For a band that's perpetually on the road, Wilco has always seemed very domesticated. Maybe it's the way founder Jeff Tweedy acts like a temperamental patriarch, alternately adopting musicians (guitarist Nels Cline) or disowning them (the late Jay Bennett) from his Chicago-based "family." Tweedy's knack for turning the most mundane images — the overflowing ashtray of "Shot in the Arm" or forlornly glowing ATM of "Ashes of American Flags" — into melancholic poetry certainly doesn't hurt. Wilco's music has also significantly settled down over the years, charting an arc from the post–Uncle Tupelo riverboat swagger of 1995's A.M. through 2007's serene and steely Sky Blue Sky.
Still, the band's latest release, Wilco (the Album) is the truest sound of Wilco nesting, one that shows Tweedy more interested in looking after his dependents than forging ahead. His intentions are pretty obvious from the outset: on bouncy opener "Wilco (the Song)," he offers a "sonic shoulder for you to cry on." Tweedy has always been comforting to some degree; he's just never been quite this overt about it.
On "One Wing," the frontman even uses the image of a crippled bird to advance the idea that people, you know, need each other: "One wing will never, ever fly," he sings. "Neither yours nor mine." He sounds paternal and overprotective (and like he just woke up) on one of the album's prettiest songs, the faint piano ballad "Country Disappeared." "Hold out your hand, there's so much you don't understand," he croons as an imaginary beer light flickers behind him. "Stick as close as you can."
Looking after people can be mentally and physically exhausting, though. Eventually, Tweedy — who, as seen in the Wilco documentary I Am Trying to Break Your Heart, has never exactly been comfortable with being in charge — can't help allowing his ever-present doubts to rise to the surface. On "You and I," a softly lit gossamer duet with Canadian songbird Feist, he waves off growing too close to a lover: "I don't want to know, I don't need to know, everything about you." Even the album's most boisterous rocker, "You Never Know," begins as a lecture — "Come on, children, you're acting like children" — but climaxes with a refrain of "I don't caaaaaaaaare anymore."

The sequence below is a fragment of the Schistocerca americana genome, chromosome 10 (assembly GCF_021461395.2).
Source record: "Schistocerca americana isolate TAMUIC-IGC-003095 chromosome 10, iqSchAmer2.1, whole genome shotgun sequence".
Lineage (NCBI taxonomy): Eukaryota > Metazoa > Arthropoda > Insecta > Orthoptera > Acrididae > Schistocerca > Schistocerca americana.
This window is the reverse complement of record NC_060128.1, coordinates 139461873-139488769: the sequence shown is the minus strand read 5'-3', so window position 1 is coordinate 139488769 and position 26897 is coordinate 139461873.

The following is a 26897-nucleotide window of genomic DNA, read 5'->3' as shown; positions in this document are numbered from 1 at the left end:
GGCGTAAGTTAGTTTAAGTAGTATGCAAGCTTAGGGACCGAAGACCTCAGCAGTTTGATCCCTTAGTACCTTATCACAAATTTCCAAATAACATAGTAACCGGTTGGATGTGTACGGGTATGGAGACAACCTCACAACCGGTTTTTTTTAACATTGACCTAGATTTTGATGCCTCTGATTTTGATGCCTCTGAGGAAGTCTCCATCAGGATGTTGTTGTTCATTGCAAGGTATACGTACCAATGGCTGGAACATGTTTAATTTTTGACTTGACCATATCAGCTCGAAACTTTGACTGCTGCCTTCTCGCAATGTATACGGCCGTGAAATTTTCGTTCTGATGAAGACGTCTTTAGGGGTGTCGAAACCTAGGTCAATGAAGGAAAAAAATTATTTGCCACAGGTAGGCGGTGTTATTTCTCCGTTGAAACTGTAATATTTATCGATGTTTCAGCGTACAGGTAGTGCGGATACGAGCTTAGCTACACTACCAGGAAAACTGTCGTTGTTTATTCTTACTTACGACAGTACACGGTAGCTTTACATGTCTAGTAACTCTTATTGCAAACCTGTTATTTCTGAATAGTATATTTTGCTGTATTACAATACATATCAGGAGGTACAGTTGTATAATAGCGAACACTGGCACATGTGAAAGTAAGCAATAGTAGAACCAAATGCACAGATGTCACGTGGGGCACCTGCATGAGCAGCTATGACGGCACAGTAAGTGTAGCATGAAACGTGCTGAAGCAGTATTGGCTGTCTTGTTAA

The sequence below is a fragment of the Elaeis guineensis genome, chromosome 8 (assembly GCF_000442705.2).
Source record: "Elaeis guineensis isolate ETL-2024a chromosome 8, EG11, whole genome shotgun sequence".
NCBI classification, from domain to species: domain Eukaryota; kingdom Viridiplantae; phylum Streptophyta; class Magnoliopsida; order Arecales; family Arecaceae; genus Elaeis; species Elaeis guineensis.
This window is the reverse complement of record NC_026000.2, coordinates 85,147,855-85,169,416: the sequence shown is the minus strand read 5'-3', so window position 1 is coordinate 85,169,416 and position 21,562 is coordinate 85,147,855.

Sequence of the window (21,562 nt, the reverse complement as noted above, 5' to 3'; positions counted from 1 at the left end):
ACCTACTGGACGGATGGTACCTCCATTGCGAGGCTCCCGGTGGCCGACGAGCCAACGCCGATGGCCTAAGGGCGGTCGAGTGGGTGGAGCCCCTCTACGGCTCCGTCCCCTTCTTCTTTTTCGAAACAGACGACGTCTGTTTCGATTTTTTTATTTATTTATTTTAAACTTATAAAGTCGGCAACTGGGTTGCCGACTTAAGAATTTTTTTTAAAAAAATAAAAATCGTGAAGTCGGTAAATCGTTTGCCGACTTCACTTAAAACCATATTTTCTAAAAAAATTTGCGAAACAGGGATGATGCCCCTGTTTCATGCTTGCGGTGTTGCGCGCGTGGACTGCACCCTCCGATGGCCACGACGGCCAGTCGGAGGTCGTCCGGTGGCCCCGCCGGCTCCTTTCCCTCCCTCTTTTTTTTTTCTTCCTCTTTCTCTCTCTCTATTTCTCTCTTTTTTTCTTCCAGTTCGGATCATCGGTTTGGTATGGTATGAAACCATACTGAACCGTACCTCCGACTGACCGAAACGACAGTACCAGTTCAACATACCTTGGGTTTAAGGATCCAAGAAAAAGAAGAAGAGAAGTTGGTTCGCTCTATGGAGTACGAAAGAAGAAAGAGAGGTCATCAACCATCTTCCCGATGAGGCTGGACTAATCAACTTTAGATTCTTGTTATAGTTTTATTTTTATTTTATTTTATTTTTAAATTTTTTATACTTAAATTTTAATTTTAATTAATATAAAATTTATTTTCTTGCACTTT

It's not that Tweedy doesn't care anymore, though, really. If anything, he cares too much — he vows to fight and kill for you (several times over, in fact) on "I'll Fight." But he is also mature enough to admit, albeit begrudgingly, that he's basically clueless. The "You and I" line, "Once I thought without a doubt/I had it all figured out" is a pretty frank admission from a father, partner, or frontman, stilted verse and all.
There's a lot to like about Wilco (the Album). For one thing, the melodies on "Country Disappeared," "You and I," and "One Wing" rank among the most beautiful Wilco has ever produced. The live versions of more up-tempo cuts like "Bull Black Nova," "You Never Know," and "Sonny Feeling" will almost assuredly have fans risking whiplash this summer.
On the downside, Tweedy can take his role as protector and provider into eye-rolling territory — "I'll die like Jesus on the cross" is an actual lyric from "I'll Fight." There's also too much filler, and not enough of Cline really cutting loose. The disc contains a disquieting sense of complacency, as though it is a greatest hits comp that just happens to feature all-new material.
Wilco's heart is in the right place, however. To wit: within the first five minutes of the record, Tweedy sings, "Wilco loves you, baby." Whatever its flaws, Wilco (the Album) sounds like a labor of love. And who ever said love, domesticated or otherwise, was perfect?